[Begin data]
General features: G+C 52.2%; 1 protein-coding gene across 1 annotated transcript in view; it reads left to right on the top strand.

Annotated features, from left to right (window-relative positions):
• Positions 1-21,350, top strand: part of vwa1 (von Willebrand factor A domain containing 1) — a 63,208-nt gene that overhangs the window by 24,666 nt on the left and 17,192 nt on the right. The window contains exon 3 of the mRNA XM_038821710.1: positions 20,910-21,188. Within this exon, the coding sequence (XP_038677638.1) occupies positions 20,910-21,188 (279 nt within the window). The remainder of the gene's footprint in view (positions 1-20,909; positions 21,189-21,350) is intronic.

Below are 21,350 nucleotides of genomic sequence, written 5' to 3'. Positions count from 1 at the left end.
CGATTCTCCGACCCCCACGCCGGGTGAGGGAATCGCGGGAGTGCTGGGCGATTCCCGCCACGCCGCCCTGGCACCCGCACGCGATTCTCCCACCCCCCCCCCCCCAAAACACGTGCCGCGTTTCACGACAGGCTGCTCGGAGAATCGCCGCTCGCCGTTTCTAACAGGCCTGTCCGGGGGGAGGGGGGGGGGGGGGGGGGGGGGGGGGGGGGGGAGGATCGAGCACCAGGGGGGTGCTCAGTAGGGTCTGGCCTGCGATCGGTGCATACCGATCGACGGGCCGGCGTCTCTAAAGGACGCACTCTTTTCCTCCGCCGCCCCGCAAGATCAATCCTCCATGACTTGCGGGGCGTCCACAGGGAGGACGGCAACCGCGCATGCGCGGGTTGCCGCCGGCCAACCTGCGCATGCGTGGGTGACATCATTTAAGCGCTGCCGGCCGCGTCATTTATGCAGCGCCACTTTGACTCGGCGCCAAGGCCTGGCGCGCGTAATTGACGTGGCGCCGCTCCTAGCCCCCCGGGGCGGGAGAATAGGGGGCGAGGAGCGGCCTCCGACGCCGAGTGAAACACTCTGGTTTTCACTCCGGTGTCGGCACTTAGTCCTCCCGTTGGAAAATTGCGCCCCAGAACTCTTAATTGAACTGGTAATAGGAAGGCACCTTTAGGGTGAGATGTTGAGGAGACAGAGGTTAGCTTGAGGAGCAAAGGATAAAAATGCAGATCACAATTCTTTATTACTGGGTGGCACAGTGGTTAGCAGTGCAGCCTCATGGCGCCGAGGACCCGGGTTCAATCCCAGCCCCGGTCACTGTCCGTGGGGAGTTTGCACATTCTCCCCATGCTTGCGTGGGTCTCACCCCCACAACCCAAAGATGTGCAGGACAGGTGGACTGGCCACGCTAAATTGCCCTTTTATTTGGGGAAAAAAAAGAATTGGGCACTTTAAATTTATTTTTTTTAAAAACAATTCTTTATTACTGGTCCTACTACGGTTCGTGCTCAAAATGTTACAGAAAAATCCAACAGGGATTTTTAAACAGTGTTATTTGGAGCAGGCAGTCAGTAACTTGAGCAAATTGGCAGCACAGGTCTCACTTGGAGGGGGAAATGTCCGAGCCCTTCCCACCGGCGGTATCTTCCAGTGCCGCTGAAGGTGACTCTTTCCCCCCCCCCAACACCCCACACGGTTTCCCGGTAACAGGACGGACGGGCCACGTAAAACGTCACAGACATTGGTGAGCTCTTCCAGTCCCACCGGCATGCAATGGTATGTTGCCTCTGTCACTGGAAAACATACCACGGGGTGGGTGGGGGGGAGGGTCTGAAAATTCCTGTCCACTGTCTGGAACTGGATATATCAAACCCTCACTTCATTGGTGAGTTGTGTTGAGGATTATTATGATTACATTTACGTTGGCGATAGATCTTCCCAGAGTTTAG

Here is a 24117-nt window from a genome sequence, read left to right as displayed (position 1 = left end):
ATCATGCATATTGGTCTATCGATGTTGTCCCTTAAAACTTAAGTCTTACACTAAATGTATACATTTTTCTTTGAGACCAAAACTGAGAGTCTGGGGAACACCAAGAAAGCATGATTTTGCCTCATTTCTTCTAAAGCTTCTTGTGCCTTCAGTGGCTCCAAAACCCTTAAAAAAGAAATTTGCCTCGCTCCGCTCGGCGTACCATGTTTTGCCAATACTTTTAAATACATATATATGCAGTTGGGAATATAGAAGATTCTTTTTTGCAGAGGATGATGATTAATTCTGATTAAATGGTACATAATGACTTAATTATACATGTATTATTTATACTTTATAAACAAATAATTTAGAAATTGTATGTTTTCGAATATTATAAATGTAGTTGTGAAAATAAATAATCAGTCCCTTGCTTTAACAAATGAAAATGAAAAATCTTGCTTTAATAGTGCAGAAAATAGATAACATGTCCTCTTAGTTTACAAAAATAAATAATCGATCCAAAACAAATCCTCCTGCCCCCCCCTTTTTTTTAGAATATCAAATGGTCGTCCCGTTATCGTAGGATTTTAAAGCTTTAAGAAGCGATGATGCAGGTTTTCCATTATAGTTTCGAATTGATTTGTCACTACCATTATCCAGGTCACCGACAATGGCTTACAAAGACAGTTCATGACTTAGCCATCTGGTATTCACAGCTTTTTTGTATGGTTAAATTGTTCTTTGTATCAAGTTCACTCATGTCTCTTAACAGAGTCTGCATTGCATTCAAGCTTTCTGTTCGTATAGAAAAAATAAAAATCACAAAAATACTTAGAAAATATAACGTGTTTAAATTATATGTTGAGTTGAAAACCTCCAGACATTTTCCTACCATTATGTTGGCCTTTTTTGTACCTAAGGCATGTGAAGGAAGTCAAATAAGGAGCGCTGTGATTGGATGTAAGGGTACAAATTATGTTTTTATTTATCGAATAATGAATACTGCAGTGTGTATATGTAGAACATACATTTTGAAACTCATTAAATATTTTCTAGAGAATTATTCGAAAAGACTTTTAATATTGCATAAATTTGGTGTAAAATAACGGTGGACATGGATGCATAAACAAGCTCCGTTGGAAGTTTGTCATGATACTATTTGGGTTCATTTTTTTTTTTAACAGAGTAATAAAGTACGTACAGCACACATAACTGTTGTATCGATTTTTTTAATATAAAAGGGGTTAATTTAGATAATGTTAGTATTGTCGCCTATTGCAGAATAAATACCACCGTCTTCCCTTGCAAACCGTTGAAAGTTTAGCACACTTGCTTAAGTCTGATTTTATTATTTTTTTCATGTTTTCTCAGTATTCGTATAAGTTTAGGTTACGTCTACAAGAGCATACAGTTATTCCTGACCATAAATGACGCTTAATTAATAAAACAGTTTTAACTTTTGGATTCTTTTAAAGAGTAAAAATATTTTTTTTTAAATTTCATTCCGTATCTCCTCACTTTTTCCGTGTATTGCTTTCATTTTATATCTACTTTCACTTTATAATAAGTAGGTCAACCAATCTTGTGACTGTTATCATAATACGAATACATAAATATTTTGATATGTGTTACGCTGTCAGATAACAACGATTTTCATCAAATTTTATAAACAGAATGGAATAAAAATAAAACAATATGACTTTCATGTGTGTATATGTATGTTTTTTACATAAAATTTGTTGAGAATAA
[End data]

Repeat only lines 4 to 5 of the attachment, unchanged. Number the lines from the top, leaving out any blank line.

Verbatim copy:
Below are 21,350 nucleotides of genomic sequence, written 5' to 3'. Positions count from 1 at the left end.
CGATTCTCCGACCCCCACGCCGGGTGAGGGAATCGCGGGAGTGCTGGGCGATTCCCGCCACGCCGCCCTGGCACCCGCACGCGATTCTCCCACCCCCCCCCCCCCAAAACACGTGCCGCGTTTCACGACAGGCTGCTCGGAGAATCGCCGCTCGCCGTTTCTAACAGGCCTGTCCGGGGGGAGGGGGGGGGGGGGGGGGGGGGGGGGGGGGGGGAGGATCGAGCACCAGGGGGGTGCTCAGTAGGGTCTGGCCTGCGATCGGTGCATACCGATCGACGGGCCGGCGTCTCTAAAGGACGCACTCTTTTCCTCCGCCGCCCCGCAAGATCAATCCTCCATGACTTGCGGGGCGTCCACAGGGAGGACGGCAACCGCGCATGCGCGGGTTGCCGCCGGCCAACCTGCGCATGCGTGGGTGACATCATTTAAGCGCTGCCGGCCGCGTCATTTATGCAGCGCCACTTTGACTCGGCGCCAAGGCCTGGCGCGCGTAATTGACGTGGCGCCGCTCCTAGCCCCCCGGGGCGGGAGAATAGGGGGCGAGGAGCGGCCTCCGACGCCGAGTGAAACACTCTGGTTTTCACTCCGGTGTCGGCACTTAGTCCTCCCGTTGGAAAATTGCGCCCCAGAACTCTTAATTGAACTGGTAATAGGAAGGCACCTTTAGGGTGAGATGTTGAGGAGACAGAGGTTAGCTTGAGGAGCAAAGGATAAAAATGCAGATCACAATTCTTTATTACTGGGTGGCACAGTGGTTAGCAGTGCAGCCTCATGGCGCCGAGGACCCGGGTTCAATCCCAGCCCCGGTCACTGTCCGTGGGGAGTTTGCACATTCTCCCCATGCTTGCGTGGGTCTCACCCCCACAACCCAAAGATGTGCAGGACAGGTGGACTGGCCACGCTAAATTGCCCTTTTATTTGGGGAAAAAAAAGAATTGGGCACTTTAAATTTATTTTTTTTAAAAACAATTCTTTATTACTGGTCCTACTACGGTTCGTGCTCAAAATGTTACAGAAAAATCCAACAGGGATTTTTAAACAGTGTTATTTGGAGCAGGCAGTCAGTAACTTGAGCAAATTGGCAGCACAGGTCTCACTTGGAGGGGGAAATGTCCGAGCCCTTCCCACCGGCGGTATCTTCCAGTGCCGCTGAAGGTGACTCTTTCCCCCCCCCCAACACCCCACACGGTTTCCCGGTAACAGGACGGACGGGCCACGTAAAACGTCACAGACATTGGTGAGCTCTTCCAGTCCCACCGGCATGCAATGGTATGTTGCCTCTGTCACTGGAAAACATACCACGGGGTGGGTGGGGGGGAGGGTCTGAAAATTCCTGTCCACTGTCTGGAACTGGATATATCAAACCCTCACTTCATTGGTGAGTTGTGTTGAGGATTATTATGATTACATTTACGTTGGCGATAGATCTTCCCAGAGTTTAG